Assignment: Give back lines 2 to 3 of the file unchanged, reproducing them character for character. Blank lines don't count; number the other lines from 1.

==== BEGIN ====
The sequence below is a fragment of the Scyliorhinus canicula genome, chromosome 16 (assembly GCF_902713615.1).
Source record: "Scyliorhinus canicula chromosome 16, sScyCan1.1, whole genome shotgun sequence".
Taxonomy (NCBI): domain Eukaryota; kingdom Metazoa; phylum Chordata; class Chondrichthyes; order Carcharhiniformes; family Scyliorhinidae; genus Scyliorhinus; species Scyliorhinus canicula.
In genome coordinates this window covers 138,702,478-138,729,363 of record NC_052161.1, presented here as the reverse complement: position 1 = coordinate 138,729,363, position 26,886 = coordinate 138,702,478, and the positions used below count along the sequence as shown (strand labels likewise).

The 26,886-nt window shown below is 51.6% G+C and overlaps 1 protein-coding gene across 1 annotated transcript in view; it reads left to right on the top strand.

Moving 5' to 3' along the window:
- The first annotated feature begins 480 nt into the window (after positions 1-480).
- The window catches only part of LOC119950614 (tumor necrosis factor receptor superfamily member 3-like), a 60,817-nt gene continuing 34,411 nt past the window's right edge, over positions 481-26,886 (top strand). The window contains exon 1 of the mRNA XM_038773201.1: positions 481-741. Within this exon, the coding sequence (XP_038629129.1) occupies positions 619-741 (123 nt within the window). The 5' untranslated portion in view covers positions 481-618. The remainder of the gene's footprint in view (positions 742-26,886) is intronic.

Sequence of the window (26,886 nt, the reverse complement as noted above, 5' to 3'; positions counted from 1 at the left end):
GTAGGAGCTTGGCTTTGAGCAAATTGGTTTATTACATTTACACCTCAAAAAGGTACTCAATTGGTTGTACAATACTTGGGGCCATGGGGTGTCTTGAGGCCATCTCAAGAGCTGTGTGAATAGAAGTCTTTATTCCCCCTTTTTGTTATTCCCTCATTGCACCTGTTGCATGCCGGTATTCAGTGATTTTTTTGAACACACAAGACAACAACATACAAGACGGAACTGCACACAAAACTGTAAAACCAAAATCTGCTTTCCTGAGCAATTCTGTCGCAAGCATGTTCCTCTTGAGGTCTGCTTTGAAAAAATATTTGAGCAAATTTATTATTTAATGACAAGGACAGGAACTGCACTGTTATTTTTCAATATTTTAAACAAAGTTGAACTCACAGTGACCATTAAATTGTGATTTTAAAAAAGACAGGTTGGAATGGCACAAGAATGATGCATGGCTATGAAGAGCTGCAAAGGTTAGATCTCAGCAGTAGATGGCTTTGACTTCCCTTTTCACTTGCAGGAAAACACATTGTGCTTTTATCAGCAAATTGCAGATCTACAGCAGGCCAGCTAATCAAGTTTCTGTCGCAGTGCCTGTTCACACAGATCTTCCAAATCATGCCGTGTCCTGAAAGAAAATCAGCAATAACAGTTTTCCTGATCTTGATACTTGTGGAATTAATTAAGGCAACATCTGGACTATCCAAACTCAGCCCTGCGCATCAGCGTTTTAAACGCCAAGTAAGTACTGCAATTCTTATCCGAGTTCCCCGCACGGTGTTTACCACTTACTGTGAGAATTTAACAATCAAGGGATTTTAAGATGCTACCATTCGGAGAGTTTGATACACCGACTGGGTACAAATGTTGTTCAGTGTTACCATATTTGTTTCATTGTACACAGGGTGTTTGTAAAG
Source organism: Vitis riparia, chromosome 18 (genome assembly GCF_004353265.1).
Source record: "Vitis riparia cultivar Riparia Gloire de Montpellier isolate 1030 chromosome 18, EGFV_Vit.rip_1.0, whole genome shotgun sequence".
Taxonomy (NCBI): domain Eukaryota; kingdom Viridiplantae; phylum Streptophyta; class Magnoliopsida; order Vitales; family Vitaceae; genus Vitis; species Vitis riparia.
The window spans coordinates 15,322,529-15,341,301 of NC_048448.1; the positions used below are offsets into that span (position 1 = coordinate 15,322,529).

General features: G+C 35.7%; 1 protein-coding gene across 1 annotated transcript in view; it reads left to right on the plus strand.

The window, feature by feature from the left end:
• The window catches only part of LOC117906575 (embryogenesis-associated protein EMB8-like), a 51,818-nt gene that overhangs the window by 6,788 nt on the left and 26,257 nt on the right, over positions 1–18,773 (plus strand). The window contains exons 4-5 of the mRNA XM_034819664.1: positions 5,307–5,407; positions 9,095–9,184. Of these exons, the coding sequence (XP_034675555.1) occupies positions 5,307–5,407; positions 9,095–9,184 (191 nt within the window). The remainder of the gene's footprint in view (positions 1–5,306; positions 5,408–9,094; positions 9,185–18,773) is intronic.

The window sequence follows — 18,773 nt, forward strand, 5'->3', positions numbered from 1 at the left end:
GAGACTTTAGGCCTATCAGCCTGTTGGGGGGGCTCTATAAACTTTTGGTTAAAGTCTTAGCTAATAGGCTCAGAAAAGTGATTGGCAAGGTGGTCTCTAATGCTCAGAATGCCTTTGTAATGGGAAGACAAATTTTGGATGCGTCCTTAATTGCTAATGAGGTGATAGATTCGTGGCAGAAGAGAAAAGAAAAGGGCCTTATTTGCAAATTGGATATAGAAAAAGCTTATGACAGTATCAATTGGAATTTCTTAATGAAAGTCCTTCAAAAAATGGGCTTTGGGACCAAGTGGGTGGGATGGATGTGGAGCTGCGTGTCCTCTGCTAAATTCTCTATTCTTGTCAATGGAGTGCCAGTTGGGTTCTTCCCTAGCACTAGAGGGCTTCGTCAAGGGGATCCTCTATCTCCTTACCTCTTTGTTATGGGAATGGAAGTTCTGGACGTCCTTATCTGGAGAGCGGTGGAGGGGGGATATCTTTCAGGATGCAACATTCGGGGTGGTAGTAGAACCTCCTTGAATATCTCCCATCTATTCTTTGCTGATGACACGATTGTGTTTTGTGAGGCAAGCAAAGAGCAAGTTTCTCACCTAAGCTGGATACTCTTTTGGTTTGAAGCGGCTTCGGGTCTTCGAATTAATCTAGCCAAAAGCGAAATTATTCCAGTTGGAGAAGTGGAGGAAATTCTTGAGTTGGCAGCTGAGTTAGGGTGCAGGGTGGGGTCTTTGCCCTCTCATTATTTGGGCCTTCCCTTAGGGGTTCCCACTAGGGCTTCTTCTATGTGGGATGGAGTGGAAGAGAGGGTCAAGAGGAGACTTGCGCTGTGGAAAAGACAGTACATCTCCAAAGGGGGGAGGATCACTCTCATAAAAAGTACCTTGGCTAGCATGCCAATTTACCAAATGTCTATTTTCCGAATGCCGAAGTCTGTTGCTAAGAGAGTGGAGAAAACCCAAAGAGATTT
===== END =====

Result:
Source record: "Scyliorhinus canicula chromosome 16, sScyCan1.1, whole genome shotgun sequence".
Taxonomy (NCBI): domain Eukaryota; kingdom Metazoa; phylum Chordata; class Chondrichthyes; order Carcharhiniformes; family Scyliorhinidae; genus Scyliorhinus; species Scyliorhinus canicula.